Its leaves, branches, twigs, and sap have a wide range of beneficial properties for health and wellbeing and has held the focus of generations of celebration, with its use as the Maypole.

Our Ancestors and some remote gatherings of people still tap into the Silver Birch and collect the sap without harming the tree, for an honouring toast or a healthy purified drink called Birch Water that can be consumed either fresh or naturally fermented!
The Birch is revered as a connection with new birth and new life, renewal and protection, it is the first Tree to take hold upon the cleared land and the virgin soils of the Earth where other trees will not grow!

Often known as the white Lady of the woods, we celebrate and honour the Silver Birch in our Ceremonies. We honour them during our Ceremony of Re-birth at Winter Solstice and welcome the season of the Silver Birch, leading us toward Imbolc and the time of the Awakening!

We share a connection with the ring of eight Silver Birch Trees that stand around the inside of the bank and ditch that surrounds our stone circle, with the ninth standing as overseer to our Ancestral Altar and the entrance to our Grove!

The Season!

The Season of the Silver Birch is the season of new beginnings!

With the passing of Winter Solstice and the rebirth of the Sunwheel, we are slowly but surely drawn through the darkness of winter, we have completed our period of contemplation and now we look to the future and tentatively ponder our plans and the infinite possibilities for the natural cycle of the Sunwheel to come!

The days will gently start to lengthen as Mother nature rests in her winter slumber and we share in the peace of the Earth, some of our fellow creatures hibernate and others have migrated, only to wake or return as the seasons warm and come alive!

The naked Silver Birch resting proud like quills in their ink pots, standing out like beacons amongst the undergrowth in its pale greens and sepia tones of expended and sleeping vegetation, at this time, we share in a sense of hope as we anticipate the turning of the wheel and look forward to the awakening!

As with all Trees, the Silver Birch will swell in their multitude of new buds, like thoughts and ideas forming, as we take the time to breathe in the air with its winter chill and feel the energy of our connection with the resting world around us!

At this time of the year, we share a sense of patience, taking in the calm before the storm and the impending explosion of the awakening and Imbolc, bursting into life!

 

 

2 – The Season of the Rowan!

The Tree!

The Rowan, Mountain Ash or Quickbeam, as it is sometimes known is native to Britain and Europe as well as parts of Asia Minor. It is a deciduous Tree that can grow up to 50ft (15m) tall, with a smooth, silvery grey bark and branches.

In young trees its twigs tend to be downy and turn hairless with age. Its pinnate leaves can be up to 10 inches (25cm) in length and have anything between 10 and 20 sharply toothed, green oblong leaflets although they tend to have 13 to 15 in most cases.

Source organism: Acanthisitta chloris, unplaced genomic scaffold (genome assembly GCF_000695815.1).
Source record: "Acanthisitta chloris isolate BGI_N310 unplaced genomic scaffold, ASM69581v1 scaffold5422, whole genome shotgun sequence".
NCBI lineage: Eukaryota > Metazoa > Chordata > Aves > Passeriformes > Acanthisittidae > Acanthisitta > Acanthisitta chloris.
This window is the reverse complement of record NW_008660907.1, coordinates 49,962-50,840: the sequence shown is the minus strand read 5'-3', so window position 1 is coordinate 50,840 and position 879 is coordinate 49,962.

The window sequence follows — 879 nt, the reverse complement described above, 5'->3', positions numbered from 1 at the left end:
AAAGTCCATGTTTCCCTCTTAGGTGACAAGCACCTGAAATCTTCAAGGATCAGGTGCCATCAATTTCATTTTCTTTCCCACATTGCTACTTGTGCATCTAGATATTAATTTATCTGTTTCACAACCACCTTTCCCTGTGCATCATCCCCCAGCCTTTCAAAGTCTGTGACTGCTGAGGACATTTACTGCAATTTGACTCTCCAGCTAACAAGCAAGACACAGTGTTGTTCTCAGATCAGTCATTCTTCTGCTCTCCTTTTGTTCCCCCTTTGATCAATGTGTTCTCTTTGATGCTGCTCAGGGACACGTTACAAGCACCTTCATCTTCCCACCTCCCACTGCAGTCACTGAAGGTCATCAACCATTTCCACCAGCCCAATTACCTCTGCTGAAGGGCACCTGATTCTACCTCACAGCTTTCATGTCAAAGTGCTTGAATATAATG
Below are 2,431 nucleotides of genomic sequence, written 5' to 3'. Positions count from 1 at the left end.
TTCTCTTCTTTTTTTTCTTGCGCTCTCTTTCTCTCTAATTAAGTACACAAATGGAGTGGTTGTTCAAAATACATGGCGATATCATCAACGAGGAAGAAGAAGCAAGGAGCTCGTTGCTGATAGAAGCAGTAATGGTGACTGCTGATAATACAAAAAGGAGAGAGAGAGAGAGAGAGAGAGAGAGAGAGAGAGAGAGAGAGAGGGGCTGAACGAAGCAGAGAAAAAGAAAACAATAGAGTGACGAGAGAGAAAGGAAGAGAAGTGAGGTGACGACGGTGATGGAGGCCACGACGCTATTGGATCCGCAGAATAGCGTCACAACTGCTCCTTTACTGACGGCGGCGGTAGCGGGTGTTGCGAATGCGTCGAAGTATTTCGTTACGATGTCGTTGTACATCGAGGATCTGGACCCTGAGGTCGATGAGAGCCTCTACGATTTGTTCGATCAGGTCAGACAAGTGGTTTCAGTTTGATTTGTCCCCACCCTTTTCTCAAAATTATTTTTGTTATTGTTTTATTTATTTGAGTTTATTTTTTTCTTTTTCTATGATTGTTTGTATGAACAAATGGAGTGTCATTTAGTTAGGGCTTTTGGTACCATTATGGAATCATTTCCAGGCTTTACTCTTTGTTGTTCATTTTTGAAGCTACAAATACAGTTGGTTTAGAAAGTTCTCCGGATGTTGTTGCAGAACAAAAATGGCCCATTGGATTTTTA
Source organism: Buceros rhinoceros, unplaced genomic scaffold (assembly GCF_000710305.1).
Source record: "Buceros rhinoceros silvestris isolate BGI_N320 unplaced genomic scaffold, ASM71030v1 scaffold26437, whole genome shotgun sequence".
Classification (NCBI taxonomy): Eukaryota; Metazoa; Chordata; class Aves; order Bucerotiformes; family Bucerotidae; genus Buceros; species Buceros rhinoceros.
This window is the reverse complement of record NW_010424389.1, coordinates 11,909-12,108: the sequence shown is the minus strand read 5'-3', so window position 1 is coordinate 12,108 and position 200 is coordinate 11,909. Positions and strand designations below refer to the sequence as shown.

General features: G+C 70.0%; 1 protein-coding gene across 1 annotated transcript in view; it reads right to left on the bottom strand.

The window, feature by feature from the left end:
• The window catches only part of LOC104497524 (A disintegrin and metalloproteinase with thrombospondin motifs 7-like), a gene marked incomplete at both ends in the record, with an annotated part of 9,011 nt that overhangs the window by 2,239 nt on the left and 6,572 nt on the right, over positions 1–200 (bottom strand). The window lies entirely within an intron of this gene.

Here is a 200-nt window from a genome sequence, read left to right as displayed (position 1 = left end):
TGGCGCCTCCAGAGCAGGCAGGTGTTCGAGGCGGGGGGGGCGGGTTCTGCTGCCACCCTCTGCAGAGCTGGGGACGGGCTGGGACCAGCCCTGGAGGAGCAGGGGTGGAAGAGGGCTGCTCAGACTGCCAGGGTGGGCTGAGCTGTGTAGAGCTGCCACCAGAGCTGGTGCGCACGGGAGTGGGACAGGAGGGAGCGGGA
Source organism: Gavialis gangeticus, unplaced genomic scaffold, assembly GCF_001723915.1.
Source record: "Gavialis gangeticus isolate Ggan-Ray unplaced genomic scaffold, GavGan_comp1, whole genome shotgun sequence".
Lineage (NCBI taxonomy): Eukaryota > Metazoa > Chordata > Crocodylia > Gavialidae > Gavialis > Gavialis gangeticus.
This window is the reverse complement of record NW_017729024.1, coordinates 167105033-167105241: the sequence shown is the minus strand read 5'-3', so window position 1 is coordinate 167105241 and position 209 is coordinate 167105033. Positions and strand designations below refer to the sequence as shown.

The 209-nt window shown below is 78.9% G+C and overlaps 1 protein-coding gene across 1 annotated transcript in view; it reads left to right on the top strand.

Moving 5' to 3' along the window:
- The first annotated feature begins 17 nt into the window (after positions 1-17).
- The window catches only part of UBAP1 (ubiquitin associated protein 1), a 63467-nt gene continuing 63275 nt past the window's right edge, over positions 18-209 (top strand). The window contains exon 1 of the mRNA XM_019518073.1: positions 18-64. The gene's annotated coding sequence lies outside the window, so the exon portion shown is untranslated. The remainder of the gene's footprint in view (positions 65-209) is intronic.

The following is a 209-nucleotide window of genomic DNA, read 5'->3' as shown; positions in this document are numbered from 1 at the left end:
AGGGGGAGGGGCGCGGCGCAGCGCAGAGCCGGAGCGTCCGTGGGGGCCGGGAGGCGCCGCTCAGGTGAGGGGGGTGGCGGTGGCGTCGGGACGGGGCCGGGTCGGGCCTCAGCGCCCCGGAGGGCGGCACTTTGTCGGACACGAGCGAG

The Tree’s flowers are usually borne in large, flat headed clusters and a beautiful creamy, white colour in May. These flowers grow into bunches of green round berry like fruit which then, along with the tree’s foliage, turn a deep red with the onset of Autumn and feeding the birds on into the cold and grey of Winter, it spreads its seed!

The Rowan is a very hardy, tolerant and versatile Tree that is particularly at home on higher ground and can live and grow in a multitude of soils and conditions anywhere up to a height of over 3000 feet (914 metres) above sea level, matched only by the Juniper and some small Willow species that can grow higher!

The Rowan Tree, to many is a sacred and magical Tree, it stands as a symbol of the hidden mysteries of the flow of Nature and the Quickening of Nature’s life-force, with its foliage and red berries it is said to be the inspiration behind the colours woven into the fabric of the Tartan adorned by the Scots and other Celtic Clans!

In the bardic tradition, The Rowan is revered as the ‘Tree of Inspiration’, with its protection and health benefits.

The Season!

The Season of the Rowan begins with Imbolc and the Awakening!

At this time the winter ice begins to melt, the gathering of the rains and the natural springs run free and the mountain streams begin their journey and the growing swell, before riding the rapids and following the natural curves carved out of the rock and the bed of the earth over countless ages!

Going with the flow along Streams and Ditches, Brooks and Rivers, the water and the drink of life, meanders its way as part of the endless cycle of life and fills the tributaries, before heading for the coast where it returns to the ocean!
In time it will become a small part of the moisture gathered by the forming clouds and driven by the winds, it sails across the skies before it is deposited across the living contours of the Earth!

It is the time of the Awakening and Mother Earth begins to stir from her winter slumber, the buds on the Trees and Hedges, Shrubs and Bushes, as well as the undergrowth around us swell in expectation and the Snowdrops and Primroses decorate the Earth and its quiet corners with their beautiful vision of new life!